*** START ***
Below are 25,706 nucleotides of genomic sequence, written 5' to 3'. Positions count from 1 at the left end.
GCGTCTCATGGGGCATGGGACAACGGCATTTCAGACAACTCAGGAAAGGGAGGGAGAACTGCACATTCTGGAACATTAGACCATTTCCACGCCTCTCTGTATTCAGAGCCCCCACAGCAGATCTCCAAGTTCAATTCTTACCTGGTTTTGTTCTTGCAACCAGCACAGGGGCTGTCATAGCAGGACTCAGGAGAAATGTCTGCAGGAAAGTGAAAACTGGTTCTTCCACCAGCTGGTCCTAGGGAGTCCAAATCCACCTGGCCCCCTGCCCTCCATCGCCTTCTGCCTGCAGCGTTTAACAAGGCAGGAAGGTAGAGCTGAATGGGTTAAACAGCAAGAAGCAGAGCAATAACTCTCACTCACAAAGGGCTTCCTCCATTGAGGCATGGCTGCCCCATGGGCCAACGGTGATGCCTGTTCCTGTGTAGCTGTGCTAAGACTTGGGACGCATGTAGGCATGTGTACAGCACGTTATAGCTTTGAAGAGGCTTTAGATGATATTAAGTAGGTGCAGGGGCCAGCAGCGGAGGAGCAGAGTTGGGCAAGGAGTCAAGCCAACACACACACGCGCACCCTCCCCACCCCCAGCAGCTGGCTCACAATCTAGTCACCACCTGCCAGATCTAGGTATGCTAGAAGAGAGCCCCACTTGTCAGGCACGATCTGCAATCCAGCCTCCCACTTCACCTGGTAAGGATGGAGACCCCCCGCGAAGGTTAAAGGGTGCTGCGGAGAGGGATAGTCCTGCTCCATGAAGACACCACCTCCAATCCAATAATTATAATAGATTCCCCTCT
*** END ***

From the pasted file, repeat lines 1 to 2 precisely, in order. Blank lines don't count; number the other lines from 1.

Below are 25,706 nucleotides of genomic sequence, written 5' to 3'. Positions count from 1 at the left end.
GCGTCTCATGGGGCATGGGACAACGGCATTTCAGACAACTCAGGAAAGGGAGGGAGAACTGCACATTCTGGAACATTAGACCATTTCCACGCCTCTCTGTATTCAGAGCCCCCACAGCAGATCTCCAAGTTCAATTCTTACCTGGTTTTGTTCTTGCAACCAGCACAGGGGCTGTCATAGCAGGACTCAGGAGAAATGTCTGCAGGAAAGTGAAAACTGGTTCTTCCACCAGCTGGTCCTAGGGAGTCCAAATCCACCTGGCCCCCTGCCCTCCATCGCCTTCTGCCTGCAGCGTTTAACAAGGCAGGAAGGTAGAGCTGAATGGGTTAAACAGCAAGAAGCAGAGCAATAACTCTCACTCACAAAGGGCTTCCTCCATTGAGGCATGGCTGCCCCATGGGCCAACGGTGATGCCTGTTCCTGTGTAGCTGTGCTAAGACTTGGGACGCATGTAGGCATGTGTACAGCACGTTATAGCTTTGAAGAGGCTTTAGATGATATTAAGTAGGTGCAGGGGCCAGCAGCGGAGGAGCAGAGTTGGGCAAGGAGTCAAGCCAACACACACACGCGCACCCTCCCCACCCCCAGCAGCTGGCTCACAATCTAGTCACCACCTGCCAGATCTAGGTATGCTAGAAGAGAGCCCCACTTGTCAGGCACGATCTGCAATCCAGCCTCCCACTTCACCTGGTAAGGATGGAGACCCCCCGCGAAGGTTAAAGGGTGCTGCGGAGAGGGATAGTCCTGCTCCATGAAGACACCACCTCCAATCCAATAATTATAATAGATTCCCCTCT